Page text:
2. You could have been writing about me, just a few months back! I spent most of this year dwelling on the whys and wherefores instead of trying to move past those obstacles!

    For instance, I am unsteady on my feet because I have epilepsy. That’s the very reason that I walk with a stick. I became massively overweight and suffered horrific tendonitis because of an epilepsy medication that I was taking, meaning that I suddenly couldn’t get around at all. I became ashamed of leaving the house because I was fat, and would make excuses to not even go out in the garden where next door’s kids might see me. I suffer from depression because it is linked to both my autism and my epilepsy – and it became worse because I became obsessed with my weight.

    I’m an ex semi-pro swimmer and also excelled in hockey, basketball and cycling. I used to be super-fit in my younger days. When I couldn’t take it any more I asked for a new medication, and the weight began to fall off within the first few weeks of coming off the previous med entirely.

    Except that I’d become anorexic by then, because I was terrified of remaining fat and feeling sick all the time (the extra weight put pressure on my gut and caused even more excess acid production than usual, and so I was vomiting every few days).

    I can’t remember when I decided that facing my issues and dealing with them was going to cure me and that simply accepting my poor health as Something That Was would be the most harmful thing I could do to myself, but I did. I’m still battling my eating disorder to a degree (getting into pickling/preserving has helped there, as working with food actually makes me want to nibble) but I dropped all the weight and retain curves that I didn’t have before starting that medication because I was underweight before the changes began.

    My epilepsy is much improved, and I believe this to be because I’m not stressing about my health and appearance any more. I still walk with a stick, but have been out to the nearby supermarket with my husband a couple of times in the last week and have been busy in the kitchen. I am eating toast most mornings and managing small amounts of soup on occasional evenings.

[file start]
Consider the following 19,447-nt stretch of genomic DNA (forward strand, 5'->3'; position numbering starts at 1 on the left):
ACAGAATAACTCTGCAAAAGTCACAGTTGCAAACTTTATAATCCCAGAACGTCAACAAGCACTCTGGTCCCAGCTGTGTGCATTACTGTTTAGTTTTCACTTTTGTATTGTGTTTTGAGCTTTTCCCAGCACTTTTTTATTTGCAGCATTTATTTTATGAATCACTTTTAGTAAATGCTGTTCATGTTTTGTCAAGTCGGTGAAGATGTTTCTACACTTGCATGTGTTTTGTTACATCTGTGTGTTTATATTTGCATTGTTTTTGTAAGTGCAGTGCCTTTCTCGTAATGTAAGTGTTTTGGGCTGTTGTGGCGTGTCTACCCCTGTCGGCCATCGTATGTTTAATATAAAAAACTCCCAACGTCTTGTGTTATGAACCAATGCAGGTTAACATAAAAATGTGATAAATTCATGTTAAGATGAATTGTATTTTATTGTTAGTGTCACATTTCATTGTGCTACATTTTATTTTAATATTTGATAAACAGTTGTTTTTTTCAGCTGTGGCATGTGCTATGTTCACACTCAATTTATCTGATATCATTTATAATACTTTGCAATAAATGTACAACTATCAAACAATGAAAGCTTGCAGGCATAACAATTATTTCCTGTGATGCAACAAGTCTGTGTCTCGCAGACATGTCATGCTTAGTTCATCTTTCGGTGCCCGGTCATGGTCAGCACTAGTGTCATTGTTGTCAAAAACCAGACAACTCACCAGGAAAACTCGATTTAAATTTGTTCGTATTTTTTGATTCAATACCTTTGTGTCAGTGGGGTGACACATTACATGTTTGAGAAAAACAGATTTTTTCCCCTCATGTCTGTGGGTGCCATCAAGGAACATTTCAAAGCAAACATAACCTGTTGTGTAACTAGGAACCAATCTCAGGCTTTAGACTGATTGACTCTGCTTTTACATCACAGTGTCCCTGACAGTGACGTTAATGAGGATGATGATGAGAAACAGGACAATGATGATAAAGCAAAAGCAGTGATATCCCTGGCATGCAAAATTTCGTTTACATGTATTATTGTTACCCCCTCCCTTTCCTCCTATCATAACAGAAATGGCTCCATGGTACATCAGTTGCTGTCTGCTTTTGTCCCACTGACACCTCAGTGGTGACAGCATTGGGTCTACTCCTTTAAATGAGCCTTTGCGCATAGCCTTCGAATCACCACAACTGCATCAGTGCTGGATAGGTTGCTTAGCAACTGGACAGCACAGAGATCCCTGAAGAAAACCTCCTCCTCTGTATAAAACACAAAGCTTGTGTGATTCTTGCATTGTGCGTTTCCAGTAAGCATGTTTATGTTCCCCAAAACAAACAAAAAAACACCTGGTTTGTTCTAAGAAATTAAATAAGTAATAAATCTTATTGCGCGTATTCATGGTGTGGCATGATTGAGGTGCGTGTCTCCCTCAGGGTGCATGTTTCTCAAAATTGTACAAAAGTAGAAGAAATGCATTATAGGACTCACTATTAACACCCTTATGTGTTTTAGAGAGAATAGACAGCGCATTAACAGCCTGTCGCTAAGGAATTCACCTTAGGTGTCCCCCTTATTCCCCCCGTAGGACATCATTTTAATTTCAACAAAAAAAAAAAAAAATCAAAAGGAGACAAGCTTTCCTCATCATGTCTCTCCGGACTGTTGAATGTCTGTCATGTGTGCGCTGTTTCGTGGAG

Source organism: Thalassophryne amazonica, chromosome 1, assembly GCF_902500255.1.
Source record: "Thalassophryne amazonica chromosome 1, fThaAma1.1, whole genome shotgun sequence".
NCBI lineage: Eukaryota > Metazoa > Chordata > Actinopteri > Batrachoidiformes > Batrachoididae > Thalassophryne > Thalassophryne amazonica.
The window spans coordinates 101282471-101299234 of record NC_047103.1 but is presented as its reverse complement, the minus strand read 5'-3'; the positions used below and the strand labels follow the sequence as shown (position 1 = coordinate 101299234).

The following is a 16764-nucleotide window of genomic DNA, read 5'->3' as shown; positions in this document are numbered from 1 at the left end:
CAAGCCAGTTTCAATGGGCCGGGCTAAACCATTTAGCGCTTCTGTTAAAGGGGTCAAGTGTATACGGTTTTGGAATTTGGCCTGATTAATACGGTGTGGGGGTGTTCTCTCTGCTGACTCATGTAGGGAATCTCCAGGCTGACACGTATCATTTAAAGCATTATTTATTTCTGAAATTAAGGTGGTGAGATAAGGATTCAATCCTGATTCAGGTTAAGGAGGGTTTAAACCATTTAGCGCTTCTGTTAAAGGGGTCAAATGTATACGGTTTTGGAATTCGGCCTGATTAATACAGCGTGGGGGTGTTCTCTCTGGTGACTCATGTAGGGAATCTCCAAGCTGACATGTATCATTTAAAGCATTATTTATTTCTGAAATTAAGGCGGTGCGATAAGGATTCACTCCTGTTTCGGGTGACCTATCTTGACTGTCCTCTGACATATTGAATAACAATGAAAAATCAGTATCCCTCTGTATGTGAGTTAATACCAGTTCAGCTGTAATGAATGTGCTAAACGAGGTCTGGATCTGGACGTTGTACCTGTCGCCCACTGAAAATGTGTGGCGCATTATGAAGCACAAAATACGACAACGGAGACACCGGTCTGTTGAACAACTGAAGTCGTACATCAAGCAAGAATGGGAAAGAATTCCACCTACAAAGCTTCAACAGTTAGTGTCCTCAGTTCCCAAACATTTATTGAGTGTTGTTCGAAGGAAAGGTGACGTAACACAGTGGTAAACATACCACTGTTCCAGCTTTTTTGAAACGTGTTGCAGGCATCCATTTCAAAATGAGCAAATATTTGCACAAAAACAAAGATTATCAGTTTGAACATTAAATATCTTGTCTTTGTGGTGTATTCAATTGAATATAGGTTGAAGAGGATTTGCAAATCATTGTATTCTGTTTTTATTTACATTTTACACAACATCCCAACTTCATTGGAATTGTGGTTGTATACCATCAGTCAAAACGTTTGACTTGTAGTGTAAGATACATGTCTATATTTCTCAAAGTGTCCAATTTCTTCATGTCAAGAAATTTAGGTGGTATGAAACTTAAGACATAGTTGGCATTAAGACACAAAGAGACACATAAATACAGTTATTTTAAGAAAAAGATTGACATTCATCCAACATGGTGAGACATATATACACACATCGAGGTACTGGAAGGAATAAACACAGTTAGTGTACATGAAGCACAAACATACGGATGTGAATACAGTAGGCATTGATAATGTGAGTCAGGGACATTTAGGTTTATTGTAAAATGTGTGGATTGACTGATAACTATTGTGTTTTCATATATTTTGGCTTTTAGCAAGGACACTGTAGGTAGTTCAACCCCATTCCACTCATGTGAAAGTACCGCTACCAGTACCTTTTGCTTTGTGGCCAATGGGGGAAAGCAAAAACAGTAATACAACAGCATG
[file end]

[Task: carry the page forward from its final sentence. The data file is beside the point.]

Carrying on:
I control my anorexia now; it doesn’t control me. Eventually my stomach will come back up to a healthy capacity and I’ll be able to enjoy food with unmitigated abandon again, just as I used to. I can wait, because I’m already getting better; there’s no need for me to fret over and force something that is going to become worse if I worry about it.

    I hope that you and I, between us, can inspire somebody to eye every fence and *believe* that they can jump it!

    Gemma xx

    • Awesome, Gemma! What an incredible job of shifting your focus and energy, and staying focused on the progress you are making. I am cheering you on! Thanks so much for sharing, and I am sure, inspiring others! Hanna

  3. I enjoyed reading your post! Our life experience is like driving a car, you wouldn´t drive your car looking back over your sholder all the time on where you have been – you would not even have a glass-window underneath your feet as you are driving so that you can look at where you are right now… you would be looking forward, to where you are going.

    Everything that has happened brought you to where you now are, and all your power is right now in this present moment. So choose what you give your attention to because attention to brings more of…